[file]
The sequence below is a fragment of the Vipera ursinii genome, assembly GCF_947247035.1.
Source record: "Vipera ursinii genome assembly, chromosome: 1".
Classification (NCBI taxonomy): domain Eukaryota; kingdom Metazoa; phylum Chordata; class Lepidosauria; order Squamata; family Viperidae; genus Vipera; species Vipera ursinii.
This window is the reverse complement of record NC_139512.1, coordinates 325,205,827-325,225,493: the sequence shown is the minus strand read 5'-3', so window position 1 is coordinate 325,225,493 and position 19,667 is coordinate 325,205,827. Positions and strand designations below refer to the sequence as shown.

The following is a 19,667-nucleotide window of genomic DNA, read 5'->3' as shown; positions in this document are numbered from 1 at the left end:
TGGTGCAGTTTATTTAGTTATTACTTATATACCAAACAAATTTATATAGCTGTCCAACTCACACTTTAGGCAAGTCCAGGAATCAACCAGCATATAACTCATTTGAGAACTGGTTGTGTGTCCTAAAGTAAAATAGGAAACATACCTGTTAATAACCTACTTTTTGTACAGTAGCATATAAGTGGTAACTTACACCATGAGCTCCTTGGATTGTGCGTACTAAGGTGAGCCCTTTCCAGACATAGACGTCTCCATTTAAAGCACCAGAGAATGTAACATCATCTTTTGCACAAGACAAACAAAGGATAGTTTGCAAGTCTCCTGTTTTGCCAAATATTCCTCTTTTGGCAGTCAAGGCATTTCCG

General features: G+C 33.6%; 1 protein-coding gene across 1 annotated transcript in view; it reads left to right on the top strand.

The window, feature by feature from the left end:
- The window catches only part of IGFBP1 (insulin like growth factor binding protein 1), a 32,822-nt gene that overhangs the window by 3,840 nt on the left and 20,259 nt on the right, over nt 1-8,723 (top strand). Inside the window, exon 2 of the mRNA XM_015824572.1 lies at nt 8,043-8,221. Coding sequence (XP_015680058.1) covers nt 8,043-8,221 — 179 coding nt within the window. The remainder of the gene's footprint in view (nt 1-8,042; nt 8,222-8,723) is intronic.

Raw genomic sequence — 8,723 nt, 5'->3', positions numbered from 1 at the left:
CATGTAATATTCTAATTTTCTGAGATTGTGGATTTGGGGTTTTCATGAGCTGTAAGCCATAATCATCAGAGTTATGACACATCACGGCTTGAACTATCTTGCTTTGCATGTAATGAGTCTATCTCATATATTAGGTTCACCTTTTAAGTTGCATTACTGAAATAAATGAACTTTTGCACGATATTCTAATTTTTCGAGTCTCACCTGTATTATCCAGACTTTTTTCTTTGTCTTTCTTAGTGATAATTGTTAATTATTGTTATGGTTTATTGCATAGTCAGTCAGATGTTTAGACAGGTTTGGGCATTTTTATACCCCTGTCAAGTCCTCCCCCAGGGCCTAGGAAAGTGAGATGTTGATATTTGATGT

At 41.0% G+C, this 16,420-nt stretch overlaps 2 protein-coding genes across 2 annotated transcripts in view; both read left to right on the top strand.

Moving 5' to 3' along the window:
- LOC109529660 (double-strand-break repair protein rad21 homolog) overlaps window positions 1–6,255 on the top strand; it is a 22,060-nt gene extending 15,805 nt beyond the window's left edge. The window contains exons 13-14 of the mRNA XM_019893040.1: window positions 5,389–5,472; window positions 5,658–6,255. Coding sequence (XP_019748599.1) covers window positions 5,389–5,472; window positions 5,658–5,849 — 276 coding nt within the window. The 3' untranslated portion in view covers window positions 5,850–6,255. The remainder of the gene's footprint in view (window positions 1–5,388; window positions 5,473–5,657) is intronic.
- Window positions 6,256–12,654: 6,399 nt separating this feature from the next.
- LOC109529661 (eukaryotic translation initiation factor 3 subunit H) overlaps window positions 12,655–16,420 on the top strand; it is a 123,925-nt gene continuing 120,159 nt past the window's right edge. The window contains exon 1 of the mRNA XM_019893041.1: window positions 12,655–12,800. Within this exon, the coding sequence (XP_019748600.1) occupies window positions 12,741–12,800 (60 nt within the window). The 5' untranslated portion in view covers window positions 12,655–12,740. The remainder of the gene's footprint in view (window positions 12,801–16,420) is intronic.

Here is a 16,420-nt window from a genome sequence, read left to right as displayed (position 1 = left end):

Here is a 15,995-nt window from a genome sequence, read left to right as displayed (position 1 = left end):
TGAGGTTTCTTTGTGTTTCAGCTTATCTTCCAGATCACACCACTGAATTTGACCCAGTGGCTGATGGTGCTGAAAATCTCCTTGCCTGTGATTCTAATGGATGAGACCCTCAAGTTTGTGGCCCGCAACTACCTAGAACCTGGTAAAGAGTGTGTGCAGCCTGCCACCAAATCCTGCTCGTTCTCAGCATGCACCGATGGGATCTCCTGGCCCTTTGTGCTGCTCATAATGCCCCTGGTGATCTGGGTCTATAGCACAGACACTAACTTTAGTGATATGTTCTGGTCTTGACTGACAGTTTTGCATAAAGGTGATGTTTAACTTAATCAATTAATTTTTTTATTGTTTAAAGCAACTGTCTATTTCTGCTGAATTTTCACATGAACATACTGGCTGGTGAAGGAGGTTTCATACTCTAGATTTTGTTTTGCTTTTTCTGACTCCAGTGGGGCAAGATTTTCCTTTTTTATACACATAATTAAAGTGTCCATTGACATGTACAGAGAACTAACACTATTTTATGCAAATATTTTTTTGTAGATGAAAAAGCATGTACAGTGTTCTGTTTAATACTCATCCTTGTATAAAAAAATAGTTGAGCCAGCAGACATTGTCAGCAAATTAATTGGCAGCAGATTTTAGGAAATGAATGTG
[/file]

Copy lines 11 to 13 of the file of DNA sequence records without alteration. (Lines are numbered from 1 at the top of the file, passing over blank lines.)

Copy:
CATGTAATATTCTAATTTTCTGAGATTGTGGATTTGGGGTTTTCATGAGCTGTAAGCCATAATCATCAGAGTTATGACACATCACGGCTTGAACTATCTTGCTTTGCATGTAATGAGTCTATCTCATATATTAGGTTCACCTTTTAAGTTGCATTACTGAAATAAATGAACTTTTGCACGATATTCTAATTTTTCGAGTCTCACCTGTATTATCCAGACTTTTTTCTTTGTCTTTCTTAGTGATAATTGTTAATTATTGTTATGGTTTATTGCATAGTCAGTCAGATGTTTAGACAGGTTTGGGCATTTTTATACCCCTGTCAAGTCCTCCCCCAGGGCCTAGGAAAGTGAGATGTTGATATTTGATGT

At 41.0% G+C, this 16,420-nt stretch overlaps 2 protein-coding genes across 2 annotated transcripts in view; both read left to right on the top strand.

Moving 5' to 3' along the window: